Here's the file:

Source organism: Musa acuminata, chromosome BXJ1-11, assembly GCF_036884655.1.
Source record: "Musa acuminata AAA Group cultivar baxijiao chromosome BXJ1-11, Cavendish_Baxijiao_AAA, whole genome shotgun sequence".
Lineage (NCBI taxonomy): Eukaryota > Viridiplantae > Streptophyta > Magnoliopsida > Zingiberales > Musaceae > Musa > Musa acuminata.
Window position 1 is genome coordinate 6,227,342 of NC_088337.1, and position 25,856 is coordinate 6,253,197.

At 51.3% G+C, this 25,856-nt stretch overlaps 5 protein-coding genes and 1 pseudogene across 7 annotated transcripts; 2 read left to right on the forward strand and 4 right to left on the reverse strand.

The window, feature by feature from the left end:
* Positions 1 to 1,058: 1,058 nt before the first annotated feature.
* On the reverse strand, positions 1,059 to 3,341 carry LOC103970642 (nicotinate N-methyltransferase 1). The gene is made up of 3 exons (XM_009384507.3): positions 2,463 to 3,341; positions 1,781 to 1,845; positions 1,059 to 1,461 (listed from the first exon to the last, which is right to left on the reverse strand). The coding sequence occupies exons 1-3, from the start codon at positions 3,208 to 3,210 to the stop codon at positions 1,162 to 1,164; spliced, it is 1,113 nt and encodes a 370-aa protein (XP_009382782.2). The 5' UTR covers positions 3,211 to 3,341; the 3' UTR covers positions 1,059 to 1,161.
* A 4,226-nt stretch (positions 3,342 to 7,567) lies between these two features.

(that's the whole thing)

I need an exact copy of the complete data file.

Source organism: Musa acuminata, chromosome BXJ1-11, assembly GCF_036884655.1.
Source record: "Musa acuminata AAA Group cultivar baxijiao chromosome BXJ1-11, Cavendish_Baxijiao_AAA, whole genome shotgun sequence".
Lineage (NCBI taxonomy): Eukaryota > Viridiplantae > Streptophyta > Magnoliopsida > Zingiberales > Musaceae > Musa > Musa acuminata.
Window position 1 is genome coordinate 6,227,342 of NC_088337.1, and position 25,856 is coordinate 6,253,197.

At 51.3% G+C, this 25,856-nt stretch overlaps 5 protein-coding genes and 1 pseudogene across 7 annotated transcripts; 2 read left to right on the forward strand and 4 right to left on the reverse strand.

The window, feature by feature from the left end:
* Positions 1 to 1,058: 1,058 nt before the first annotated feature.
* On the reverse strand, positions 1,059 to 3,341 carry LOC103970642 (nicotinate N-methyltransferase 1). The gene is made up of 3 exons (XM_009384507.3): positions 2,463 to 3,341; positions 1,781 to 1,845; positions 1,059 to 1,461 (listed from the first exon to the last, which is right to left on the reverse strand). The coding sequence occupies exons 1-3, from the start codon at positions 3,208 to 3,210 to the stop codon at positions 1,162 to 1,164; spliced, it is 1,113 nt and encodes a 370-aa protein (XP_009382782.2). The 5' UTR covers positions 3,211 to 3,341; the 3' UTR covers positions 1,059 to 1,161.
* A 4,226-nt stretch (positions 3,342 to 7,567) lies between these two features.